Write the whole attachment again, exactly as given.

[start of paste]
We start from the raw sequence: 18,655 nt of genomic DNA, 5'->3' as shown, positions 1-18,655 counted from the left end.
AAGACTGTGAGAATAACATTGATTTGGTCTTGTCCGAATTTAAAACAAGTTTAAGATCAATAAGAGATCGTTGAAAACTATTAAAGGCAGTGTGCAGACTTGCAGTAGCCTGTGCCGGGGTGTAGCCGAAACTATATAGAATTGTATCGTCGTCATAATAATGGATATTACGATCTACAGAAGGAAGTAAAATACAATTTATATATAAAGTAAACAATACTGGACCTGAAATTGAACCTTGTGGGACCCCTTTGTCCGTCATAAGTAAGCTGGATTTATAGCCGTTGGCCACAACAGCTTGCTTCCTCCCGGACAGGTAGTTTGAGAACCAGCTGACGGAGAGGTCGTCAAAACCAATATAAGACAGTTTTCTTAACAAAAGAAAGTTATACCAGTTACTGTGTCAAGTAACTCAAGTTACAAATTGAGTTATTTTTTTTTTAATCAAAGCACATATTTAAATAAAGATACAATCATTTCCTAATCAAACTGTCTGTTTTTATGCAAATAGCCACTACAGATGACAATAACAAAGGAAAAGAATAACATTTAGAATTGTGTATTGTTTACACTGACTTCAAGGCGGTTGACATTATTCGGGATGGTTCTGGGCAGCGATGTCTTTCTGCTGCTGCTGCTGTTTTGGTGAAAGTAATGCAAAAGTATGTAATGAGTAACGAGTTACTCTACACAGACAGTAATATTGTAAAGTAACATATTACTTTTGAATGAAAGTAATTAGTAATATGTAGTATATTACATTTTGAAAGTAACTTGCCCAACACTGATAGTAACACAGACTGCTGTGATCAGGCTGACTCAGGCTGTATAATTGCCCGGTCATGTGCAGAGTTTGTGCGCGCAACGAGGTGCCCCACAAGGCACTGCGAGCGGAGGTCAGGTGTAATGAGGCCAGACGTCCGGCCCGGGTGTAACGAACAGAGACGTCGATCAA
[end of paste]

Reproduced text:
We start from the raw sequence: 18,655 nt of genomic DNA, 5'->3' as shown, positions 1-18,655 counted from the left end.
AAGACTGTGAGAATAACATTGATTTGGTCTTGTCCGAATTTAAAACAAGTTTAAGATCAATAAGAGATCGTTGAAAACTATTAAAGGCAGTGTGCAGACTTGCAGTAGCCTGTGCCGGGGTGTAGCCGAAACTATATAGAATTGTATCGTCGTCATAATAATGGATATTACGATCTACAGAAGGAAGTAAAATACAATTTATATATAAAGTAAACAATACTGGACCTGAAATTGAACCTTGTGGGACCCCTTTGTCCGTCATAAGTAAGCTGGATTTATAGCCGTTGGCCACAACAGCTTGCTTCCTCCCGGACAGGTAGTTTGAGAACCAGCTGACGGAGAGGTCGTCAAAACCAATATAAGACAGTTTTCTTAACAAAAGAAAGTTATACCAGTTACTGTGTCAAGTAACTCAAGTTACAAATTGAGTTATTTTTTTTTTAATCAAAGCACATATTTAAATAAAGATACAATCATTTCCTAATCAAACTGTCTGTTTTTATGCAAATAGCCACTACAGATGACAATAACAAAGGAAAAGAATAACATTTAGAATTGTGTATTGTTTACACTGACTTCAAGGCGGTTGACATTATTCGGGATGGTTCTGGGCAGCGATGTCTTTCTGCTGCTGCTGCTGTTTTGGTGAAAGTAATGCAAAAGTATGTAATGAGTAACGAGTTACTCTACACAGACAGTAATATTGTAAAGTAACATATTACTTTTGAATGAAAGTAATTAGTAATATGTAGTATATTACATTTTGAAAGTAACTTGCCCAACACTGATAGTAACACAGACTGCTGTGATCAGGCTGACTCAGGCTGTATAATTGCCCGGTCATGTGCAGAGTTTGTGCGCGCAACGAGGTGCCCCACAAGGCACTGCGAGCGGAGGTCAGGTGTAATGAGGCCAGACGTCCGGCCCGGGTGTAACGAACAGAGACGTCGATCAA